The No. 1 shibboleth Broadie's research debunks is that putting is golf's most crucial skill. From 2004 to 2012, across all tournaments that ShotLink recorded, putting contributed only 15% to the scoring advantage that the top 40 Tour players had over the field. Shots from off the green contributed 85%. The ratio is similar in recreational golf. Why the widespread misperception? "One reason is that putts are the last shot on a hole, so they can seem the most critical even though you had to do a lot of things right to get to that point," Broadie said. "Another is the highlight reels that show pros making 20- and 30-foot putts." ...
So what does matter more than putting? Driving contributes 28% of top players' advantage, and the main factor there is raw distance, not accuracy....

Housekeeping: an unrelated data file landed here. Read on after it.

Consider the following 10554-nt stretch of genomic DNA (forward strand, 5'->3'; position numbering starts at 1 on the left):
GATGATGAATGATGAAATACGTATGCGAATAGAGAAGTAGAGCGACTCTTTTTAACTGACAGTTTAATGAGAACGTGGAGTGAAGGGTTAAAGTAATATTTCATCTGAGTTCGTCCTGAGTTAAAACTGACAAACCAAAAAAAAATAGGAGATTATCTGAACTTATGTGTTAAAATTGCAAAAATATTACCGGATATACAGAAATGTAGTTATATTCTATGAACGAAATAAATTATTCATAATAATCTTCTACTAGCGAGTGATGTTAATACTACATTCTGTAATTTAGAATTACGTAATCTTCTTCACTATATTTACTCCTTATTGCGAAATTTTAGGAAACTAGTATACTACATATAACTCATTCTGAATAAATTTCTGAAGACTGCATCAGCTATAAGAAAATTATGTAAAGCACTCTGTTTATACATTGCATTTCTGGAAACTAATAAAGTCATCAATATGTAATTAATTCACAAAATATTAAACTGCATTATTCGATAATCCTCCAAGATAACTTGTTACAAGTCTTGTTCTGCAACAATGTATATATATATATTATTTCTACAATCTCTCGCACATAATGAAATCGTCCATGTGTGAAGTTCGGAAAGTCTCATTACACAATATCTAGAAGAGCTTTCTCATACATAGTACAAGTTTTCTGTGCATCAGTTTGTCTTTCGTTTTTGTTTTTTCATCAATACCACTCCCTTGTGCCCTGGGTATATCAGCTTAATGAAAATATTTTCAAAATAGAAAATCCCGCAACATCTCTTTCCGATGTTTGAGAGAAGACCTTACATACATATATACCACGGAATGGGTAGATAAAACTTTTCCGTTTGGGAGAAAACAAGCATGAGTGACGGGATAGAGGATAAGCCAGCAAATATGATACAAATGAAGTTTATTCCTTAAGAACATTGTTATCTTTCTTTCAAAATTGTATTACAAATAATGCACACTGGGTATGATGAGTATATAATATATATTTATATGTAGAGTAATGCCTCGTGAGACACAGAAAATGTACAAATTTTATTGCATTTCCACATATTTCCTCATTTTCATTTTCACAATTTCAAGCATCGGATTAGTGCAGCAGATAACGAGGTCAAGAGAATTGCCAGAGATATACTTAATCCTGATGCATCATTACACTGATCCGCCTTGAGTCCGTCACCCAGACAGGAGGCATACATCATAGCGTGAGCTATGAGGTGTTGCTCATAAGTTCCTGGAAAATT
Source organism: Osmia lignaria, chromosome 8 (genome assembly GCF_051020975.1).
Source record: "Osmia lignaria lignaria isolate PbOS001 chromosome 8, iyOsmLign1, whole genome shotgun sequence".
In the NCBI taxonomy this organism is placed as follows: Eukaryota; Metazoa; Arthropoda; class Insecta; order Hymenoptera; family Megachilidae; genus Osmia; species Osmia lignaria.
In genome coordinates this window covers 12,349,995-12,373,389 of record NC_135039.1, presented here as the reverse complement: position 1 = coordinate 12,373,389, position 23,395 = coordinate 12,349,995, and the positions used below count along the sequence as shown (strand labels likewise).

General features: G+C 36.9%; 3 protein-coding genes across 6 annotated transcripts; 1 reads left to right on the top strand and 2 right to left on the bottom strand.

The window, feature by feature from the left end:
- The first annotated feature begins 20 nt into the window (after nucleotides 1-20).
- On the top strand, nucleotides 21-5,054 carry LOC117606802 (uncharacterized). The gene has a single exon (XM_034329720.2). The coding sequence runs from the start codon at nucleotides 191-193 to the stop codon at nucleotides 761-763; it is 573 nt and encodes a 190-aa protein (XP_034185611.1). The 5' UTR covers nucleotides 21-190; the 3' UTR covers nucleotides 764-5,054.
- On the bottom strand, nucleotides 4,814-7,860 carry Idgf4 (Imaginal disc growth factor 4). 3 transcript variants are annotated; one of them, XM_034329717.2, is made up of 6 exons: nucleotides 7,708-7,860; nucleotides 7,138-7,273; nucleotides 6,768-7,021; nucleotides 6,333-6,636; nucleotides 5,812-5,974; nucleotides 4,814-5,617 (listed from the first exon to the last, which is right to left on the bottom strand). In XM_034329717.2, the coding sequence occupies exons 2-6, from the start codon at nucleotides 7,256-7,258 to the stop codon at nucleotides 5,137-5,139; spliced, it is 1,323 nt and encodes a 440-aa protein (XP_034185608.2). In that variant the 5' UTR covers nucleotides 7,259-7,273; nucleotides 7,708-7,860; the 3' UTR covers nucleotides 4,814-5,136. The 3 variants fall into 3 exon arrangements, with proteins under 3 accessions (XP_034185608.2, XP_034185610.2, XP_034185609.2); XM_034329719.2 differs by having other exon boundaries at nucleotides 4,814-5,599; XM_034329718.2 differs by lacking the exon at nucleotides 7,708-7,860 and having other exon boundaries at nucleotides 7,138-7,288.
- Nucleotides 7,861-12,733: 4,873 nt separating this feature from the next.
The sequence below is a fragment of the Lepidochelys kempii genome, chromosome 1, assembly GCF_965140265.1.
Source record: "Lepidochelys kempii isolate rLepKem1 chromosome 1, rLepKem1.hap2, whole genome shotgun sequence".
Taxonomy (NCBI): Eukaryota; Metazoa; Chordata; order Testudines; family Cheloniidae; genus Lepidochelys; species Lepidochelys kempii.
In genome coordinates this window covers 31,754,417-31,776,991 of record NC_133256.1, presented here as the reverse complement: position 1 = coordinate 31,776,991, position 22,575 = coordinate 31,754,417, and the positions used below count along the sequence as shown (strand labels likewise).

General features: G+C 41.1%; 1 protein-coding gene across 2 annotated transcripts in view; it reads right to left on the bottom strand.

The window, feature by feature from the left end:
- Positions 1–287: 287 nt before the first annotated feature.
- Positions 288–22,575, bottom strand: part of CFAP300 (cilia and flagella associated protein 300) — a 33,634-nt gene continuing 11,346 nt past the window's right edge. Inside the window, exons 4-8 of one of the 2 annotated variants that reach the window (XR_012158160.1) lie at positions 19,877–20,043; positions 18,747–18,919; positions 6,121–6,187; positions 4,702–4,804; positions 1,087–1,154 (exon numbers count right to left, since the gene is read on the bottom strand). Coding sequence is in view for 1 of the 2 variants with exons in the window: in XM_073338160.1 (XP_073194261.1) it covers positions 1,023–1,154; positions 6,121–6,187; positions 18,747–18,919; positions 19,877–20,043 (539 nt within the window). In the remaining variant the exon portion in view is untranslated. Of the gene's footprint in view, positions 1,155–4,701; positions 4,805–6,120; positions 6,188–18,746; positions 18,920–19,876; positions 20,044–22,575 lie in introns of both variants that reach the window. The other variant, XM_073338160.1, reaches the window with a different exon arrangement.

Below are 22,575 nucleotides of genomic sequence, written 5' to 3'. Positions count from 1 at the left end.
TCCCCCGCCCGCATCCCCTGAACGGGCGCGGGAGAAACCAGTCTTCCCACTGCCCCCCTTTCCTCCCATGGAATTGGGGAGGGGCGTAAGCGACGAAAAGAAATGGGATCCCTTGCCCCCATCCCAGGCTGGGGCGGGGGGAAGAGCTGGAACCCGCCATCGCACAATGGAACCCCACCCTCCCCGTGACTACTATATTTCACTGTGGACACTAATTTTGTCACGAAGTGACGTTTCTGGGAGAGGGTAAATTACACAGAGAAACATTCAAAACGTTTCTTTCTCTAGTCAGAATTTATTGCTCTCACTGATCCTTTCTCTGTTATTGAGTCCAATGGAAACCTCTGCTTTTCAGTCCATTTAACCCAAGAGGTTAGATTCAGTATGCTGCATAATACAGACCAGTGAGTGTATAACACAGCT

The biggest factor in lower scores, however, is approach shot accuracy. It contributes 40% of the advantage that the Tour's top players enjoy over their peers, and that amateurs at every level (70 shooters, 80 shooters, etc.) enjoy over less talented amateurs. For Woods, by far the top strokes-gained player between 2004 and 2012, it was even more: 46%. "If you want to know Tiger's secret, it's how good he is between 150 yards and 200 yards," Broadie said. That statistical category is key because so many shots are hit from that range—an average of seven per round in pro events—and good outcomes can lead directly to birdies. One or two feet closer to the pin, hole after hole, is huge.
24 February 2014
Debunking golf myths
From the Wall Street Journal, some results based on an analysis of "every shot by every player in most tournaments since 2003" plus 100,000 shots by amateurs: